The Romanesque Fonts at Feock and Ladock

In the church at Feock is a font carved from a dark coloured stone. It is shaped like a chalice, with a shallow bowl, a slender stem decorated with plain and cable mouldings, and a broad circular base. Scale it down and it would be an exquisite  drinking vessel. It has been linked with a number of other fonts in the county (Lanreath, Ladock, Fowey) on the basis of the stone type (Catacleuse stone from Trevose Head near Padstow) and the shared carved designs based upon foliate and geometric motifs. Given that the other fonts are twelfth century it is natural to assume that this one is as well. But I don’t think that it is. 

2014-11-05 12.20.56    2014-11-05 12.18.49   2014-11-05 12.25.37

Above: The font at Feock, and details.

One of the signs of Victorian as opposed to Romanesque work is its delicate looking chalice shape. This is not a hallmark of medieval fonts which, in this bowl and stem form, favour deeper bowls with an undecorated supporting column. Often, there is something that tends towards asymmetry. The font at Feock looks as if it were turned on a lathe. The flat band of saltire crosses around the top of the bowl is another sign, carved with a rigidity rare in medieval work. It is an odd design, with the central limbs of each four-pointed star or cross not meeting in the centre; rather, the cross is split into two chevrons which point at each other.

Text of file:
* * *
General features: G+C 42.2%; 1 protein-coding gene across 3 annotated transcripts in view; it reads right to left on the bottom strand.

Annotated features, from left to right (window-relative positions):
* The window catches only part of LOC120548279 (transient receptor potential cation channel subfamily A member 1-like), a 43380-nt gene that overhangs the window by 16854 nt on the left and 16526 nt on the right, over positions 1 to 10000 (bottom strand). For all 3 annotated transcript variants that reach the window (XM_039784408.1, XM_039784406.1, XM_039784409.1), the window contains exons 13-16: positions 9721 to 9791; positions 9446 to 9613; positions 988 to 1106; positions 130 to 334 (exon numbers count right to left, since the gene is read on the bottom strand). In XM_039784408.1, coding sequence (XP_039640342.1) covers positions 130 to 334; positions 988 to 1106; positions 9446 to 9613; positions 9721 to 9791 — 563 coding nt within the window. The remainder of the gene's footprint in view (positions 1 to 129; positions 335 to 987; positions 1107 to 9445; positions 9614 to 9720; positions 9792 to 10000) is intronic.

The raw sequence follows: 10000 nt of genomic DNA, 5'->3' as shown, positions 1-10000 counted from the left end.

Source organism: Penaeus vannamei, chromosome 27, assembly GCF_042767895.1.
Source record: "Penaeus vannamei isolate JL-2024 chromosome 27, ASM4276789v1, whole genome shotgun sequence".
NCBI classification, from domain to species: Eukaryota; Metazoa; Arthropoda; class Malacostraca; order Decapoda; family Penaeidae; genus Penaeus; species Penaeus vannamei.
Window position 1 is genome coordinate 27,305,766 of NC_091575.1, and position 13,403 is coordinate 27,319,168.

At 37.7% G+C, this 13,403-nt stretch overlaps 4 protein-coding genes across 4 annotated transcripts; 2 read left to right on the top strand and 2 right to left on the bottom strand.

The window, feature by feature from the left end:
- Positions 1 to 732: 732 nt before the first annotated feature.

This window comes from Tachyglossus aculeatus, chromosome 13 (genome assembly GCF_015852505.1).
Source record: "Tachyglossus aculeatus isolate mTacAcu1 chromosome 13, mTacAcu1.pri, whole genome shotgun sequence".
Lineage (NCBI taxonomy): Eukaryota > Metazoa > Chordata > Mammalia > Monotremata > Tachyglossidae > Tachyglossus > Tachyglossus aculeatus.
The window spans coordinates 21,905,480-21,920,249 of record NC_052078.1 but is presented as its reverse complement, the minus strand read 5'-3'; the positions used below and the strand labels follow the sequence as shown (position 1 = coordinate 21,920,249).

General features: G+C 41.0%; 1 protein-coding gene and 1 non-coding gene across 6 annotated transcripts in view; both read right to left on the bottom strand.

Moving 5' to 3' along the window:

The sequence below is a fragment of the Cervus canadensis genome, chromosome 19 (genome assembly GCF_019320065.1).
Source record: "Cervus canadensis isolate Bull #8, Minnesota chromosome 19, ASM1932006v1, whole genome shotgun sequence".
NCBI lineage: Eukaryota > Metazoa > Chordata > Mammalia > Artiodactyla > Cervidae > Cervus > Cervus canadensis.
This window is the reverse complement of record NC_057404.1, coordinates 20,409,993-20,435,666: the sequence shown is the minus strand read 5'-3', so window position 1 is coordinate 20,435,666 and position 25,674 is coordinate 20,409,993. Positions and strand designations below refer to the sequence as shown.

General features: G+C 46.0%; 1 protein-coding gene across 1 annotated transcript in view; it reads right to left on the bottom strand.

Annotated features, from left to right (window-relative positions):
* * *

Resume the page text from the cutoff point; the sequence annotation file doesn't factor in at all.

2014-11-05 12.14.27  2014-11-05 12.16.12

Above: Details of the font at Feock.

But it is the foliate motif that really suggests post-medieval work. Enclosed within a near perfect circle, and without spiral-like volutes, the leaf is almost immaculately replicated around the bowl. While medieval carving uses repeated patterns and motifs a great deal, rarely are they repeated in such an industrial way (compare with the illustrations of the Ladock font below). It’s often this sense of difference within the repetition that gives medieval work its life. All things considered the font at Feock probably dates to the nineteenth century, and may have been carved when the church was heavily restored by the architect J. P. St Aubyn in the 1870s.

A few miles the other side of Truro is the village of Ladock. The font in the church here is clearly of the twelfth-century. Spiky  palmetto motifs, each one with leaves and volutes at different positions, the angled profile of the top of the bowl, and the depth of the bowl itself all point toward the mid-1100s. The central column and base are likely to be of a later period.

2014-11-05 13.29.54       2014-11-05 13.27.50       2014-11-05 13.30.46

Above: The medieval font at Ladock.

Leave a Reply

Fill in your details below or click an icon to log in: Logo

You are commenting using your account. Log Out /  Change )

Google photo

You are commenting using your Google account. Log Out /  Change )

Twitter picture

You are commenting using your Twitter account. Log Out /  Change )

Facebook photo

You are commenting using your Facebook account. Log Out /  Change )

Connecting to %s